President Kenneth "Buzz" Shaw, a Granite City native, became the Southern Illinois University System's first Chancellor when the system was created in 1979. At that time he was the administrative head of campuses in Carbondale, Edwardsville and Springfield. Shaw was heavily involved in the establishment of both campuses as separate entities operating under an umbrella system.
During discussions about the future of a separate but joined SIU, then Illinois State Senator Sam Vadalabene, for whom the SIUE Vadalabene Center was named, expressed opposition to a plan that would place a single leader over both campuses. Shaw publicly expressed his desire for achieving "an optimum balance" point on the scale between centralization and decentralization, "which enables this system and its two universities to best serve their publics."
In June 1979, Shaw publicly announced his plans to seek the top position as System Chancellor, stating that his desire was "to exert as much influence as possible in shaping the actual role the chancellor will play." He was appointed the SIU System Chancellor on Sept. 15, 1979. During his installation, he stated that a challenge that will always face the SIU system will be "the creative tension between autonomy for Carbondale and Edwardsville and the need for a coordinated system." He pledged to seek "the happy balance between centralization and institutional autonomy."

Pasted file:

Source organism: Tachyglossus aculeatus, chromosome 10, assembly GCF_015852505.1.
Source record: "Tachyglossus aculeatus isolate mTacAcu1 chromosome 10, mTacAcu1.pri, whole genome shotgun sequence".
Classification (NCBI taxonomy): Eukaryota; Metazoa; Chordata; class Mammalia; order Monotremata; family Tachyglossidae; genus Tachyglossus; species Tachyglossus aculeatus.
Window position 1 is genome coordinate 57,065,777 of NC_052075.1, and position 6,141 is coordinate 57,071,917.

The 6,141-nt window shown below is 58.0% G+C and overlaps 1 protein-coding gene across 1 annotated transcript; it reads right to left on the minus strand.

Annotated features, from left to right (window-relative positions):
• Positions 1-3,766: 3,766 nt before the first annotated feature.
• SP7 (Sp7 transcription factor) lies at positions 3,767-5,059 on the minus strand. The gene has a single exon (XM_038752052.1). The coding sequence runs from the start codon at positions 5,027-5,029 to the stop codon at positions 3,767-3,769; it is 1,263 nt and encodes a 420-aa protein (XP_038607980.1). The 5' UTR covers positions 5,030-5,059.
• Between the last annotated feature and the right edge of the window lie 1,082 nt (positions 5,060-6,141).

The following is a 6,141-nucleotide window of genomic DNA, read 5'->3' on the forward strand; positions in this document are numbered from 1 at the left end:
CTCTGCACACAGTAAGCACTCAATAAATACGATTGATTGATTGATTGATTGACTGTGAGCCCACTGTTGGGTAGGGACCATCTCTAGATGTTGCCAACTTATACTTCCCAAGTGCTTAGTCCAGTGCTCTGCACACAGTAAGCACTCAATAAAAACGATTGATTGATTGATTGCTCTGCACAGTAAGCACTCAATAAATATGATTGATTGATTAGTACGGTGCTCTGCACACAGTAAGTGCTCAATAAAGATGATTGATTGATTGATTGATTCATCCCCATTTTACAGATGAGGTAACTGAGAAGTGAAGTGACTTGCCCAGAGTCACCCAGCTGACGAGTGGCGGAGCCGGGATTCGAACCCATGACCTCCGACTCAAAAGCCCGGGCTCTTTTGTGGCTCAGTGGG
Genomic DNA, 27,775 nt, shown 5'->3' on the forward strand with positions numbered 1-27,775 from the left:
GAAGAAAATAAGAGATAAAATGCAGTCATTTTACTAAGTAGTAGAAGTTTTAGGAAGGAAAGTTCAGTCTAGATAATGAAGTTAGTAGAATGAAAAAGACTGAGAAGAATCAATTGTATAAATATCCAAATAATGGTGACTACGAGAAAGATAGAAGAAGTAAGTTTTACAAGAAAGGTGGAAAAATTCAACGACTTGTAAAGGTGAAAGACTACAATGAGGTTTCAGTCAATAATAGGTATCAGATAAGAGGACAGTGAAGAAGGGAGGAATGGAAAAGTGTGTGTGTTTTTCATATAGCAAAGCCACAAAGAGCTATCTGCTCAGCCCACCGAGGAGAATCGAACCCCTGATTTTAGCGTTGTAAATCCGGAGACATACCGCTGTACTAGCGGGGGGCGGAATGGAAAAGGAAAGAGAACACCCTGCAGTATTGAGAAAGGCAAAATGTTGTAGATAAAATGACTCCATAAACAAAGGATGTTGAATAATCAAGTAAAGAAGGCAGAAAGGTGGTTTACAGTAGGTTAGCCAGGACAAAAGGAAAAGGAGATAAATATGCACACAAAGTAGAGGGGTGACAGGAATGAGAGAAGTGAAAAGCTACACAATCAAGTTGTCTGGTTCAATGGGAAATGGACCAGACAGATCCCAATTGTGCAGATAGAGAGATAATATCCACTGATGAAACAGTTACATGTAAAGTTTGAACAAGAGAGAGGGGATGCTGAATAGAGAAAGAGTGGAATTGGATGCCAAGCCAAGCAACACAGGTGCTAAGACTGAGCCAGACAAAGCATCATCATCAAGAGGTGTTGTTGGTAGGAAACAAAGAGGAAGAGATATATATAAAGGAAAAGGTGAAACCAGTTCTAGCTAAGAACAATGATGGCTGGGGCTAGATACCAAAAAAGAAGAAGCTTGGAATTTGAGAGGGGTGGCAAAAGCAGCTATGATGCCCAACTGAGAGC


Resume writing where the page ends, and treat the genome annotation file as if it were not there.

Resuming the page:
Shaw left the SIU System in 1986 when he was appointed president of the University of Wisconsin, and later he became chancellor and president of Syracuse University. In 1996 he also received an NCAA Silver Anniversary Award for career achievement by former student athletes.
Prior to his stint as SIUE president and SIU chancellor, he taught history and coached for two years at Rich Township High School in the Chicago suburb of Park Forest. He also was an assistant to the president at his alma mater, Illinois State University, and vice president of academic affairs at Towson State University for eight years. Shaw earned a master's in education from Illinois State in 1963 and a doctorate in education from Purdue.